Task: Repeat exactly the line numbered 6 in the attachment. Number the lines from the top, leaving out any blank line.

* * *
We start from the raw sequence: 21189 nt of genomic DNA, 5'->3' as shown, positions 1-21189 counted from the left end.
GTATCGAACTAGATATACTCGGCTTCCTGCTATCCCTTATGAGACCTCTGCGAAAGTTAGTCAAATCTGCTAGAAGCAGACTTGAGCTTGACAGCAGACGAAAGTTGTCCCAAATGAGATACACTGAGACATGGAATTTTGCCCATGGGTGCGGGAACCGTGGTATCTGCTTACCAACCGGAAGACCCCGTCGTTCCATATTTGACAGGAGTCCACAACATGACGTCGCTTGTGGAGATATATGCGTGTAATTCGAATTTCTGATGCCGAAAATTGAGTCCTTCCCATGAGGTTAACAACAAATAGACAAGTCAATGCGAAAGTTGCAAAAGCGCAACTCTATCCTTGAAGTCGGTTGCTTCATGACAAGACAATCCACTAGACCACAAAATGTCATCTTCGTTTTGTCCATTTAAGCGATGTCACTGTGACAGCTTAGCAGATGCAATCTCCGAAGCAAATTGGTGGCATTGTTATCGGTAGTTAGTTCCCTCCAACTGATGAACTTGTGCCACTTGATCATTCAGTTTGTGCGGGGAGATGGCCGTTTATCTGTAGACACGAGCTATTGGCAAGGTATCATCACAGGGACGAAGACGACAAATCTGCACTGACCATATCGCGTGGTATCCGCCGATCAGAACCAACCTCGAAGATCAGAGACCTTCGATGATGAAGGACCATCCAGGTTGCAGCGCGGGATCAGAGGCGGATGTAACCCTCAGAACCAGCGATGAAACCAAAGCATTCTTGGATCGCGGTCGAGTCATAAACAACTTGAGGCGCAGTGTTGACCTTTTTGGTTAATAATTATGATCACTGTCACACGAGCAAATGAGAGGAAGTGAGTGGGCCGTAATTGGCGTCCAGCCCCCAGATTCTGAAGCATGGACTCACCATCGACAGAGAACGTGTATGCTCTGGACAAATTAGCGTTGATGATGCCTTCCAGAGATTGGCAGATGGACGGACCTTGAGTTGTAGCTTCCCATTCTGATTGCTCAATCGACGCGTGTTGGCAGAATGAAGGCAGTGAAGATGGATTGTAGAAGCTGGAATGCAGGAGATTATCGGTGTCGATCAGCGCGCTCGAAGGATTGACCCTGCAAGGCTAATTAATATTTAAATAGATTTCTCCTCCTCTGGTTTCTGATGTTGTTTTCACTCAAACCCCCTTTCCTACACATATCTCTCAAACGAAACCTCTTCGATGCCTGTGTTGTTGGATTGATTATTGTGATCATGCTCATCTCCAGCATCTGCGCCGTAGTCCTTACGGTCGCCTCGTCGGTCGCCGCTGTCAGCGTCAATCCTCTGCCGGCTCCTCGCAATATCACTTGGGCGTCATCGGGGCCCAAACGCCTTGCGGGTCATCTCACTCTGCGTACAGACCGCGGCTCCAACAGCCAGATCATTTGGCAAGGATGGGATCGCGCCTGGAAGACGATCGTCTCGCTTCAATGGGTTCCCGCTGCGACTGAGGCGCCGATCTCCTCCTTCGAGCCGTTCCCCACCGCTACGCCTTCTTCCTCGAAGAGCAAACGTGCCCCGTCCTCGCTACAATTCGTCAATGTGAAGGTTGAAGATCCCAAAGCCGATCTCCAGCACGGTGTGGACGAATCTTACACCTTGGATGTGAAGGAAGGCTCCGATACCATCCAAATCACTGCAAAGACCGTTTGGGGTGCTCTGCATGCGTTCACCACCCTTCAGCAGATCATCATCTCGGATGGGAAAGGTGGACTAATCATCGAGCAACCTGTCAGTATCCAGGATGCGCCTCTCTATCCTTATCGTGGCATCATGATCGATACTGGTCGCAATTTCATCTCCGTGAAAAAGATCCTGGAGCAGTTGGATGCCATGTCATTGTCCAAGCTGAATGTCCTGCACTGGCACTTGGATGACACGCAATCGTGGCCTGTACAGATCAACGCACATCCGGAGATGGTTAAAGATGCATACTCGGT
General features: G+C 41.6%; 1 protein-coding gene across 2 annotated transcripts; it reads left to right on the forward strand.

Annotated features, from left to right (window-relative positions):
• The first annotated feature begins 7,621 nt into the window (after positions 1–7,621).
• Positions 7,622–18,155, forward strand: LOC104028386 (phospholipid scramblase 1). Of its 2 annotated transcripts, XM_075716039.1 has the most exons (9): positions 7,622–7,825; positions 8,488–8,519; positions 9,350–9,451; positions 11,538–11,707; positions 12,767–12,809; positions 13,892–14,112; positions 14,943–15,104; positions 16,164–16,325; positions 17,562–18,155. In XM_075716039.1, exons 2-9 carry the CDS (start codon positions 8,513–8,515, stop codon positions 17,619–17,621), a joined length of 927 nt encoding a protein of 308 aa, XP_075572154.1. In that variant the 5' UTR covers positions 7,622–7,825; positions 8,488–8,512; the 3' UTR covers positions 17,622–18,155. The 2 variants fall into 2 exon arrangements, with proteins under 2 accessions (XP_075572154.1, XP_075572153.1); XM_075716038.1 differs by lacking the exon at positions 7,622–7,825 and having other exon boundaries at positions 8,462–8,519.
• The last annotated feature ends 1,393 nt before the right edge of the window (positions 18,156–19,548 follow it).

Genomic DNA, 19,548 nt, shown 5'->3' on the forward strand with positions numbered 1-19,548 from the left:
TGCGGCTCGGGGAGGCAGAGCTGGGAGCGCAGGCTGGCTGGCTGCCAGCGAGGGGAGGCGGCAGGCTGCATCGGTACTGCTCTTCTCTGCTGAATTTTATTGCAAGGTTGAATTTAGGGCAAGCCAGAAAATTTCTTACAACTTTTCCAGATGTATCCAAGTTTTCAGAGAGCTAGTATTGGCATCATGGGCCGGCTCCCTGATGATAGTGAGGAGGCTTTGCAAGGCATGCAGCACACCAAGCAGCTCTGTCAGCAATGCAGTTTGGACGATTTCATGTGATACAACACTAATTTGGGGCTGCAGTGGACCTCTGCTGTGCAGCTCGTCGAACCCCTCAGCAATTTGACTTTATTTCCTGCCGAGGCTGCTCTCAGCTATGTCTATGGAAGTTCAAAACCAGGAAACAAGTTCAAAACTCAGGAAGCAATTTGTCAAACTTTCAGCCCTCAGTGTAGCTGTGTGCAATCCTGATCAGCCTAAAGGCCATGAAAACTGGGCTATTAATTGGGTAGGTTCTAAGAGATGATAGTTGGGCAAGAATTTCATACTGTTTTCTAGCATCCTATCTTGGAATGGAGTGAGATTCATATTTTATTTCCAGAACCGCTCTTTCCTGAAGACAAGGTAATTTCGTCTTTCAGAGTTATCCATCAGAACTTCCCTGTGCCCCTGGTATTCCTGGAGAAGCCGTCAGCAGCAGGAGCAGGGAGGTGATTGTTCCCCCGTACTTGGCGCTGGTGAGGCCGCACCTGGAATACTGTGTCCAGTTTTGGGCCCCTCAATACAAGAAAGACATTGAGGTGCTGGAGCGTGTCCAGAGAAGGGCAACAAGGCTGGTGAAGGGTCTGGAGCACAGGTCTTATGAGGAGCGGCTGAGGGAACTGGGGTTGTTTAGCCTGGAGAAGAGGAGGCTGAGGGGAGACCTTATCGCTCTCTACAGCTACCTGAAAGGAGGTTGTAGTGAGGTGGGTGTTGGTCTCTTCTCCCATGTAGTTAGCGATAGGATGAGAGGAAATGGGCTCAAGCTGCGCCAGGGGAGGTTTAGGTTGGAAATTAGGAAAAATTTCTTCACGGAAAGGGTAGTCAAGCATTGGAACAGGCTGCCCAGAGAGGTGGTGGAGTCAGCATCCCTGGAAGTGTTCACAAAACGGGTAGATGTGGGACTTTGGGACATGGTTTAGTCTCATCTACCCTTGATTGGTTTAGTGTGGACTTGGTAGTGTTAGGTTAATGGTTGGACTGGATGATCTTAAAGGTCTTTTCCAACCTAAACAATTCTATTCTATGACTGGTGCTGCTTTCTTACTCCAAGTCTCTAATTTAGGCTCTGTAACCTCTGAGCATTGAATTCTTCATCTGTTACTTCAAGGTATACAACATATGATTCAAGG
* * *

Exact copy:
• Positions 7,622–18,155, forward strand: LOC104028386 (phospholipid scramblase 1). Of its 2 annotated transcripts, XM_075716039.1 has the most exons (9): positions 7,622–7,825; positions 8,488–8,519; positions 9,350–9,451; positions 11,538–11,707; positions 12,767–12,809; positions 13,892–14,112; positions 14,943–15,104; positions 16,164–16,325; positions 17,562–18,155. In XM_075716039.1, exons 2-9 carry the CDS (start codon positions 8,513–8,515, stop codon positions 17,619–17,621), a joined length of 927 nt encoding a protein of 308 aa, XP_075572154.1. In that variant the 5' UTR covers positions 7,622–7,825; positions 8,488–8,512; the 3' UTR covers positions 17,622–18,155. The 2 variants fall into 2 exon arrangements, with proteins under 2 accessions (XP_075572154.1, XP_075572153.1); XM_075716038.1 differs by lacking the exon at positions 7,622–7,825 and having other exon boundaries at positions 8,462–8,519.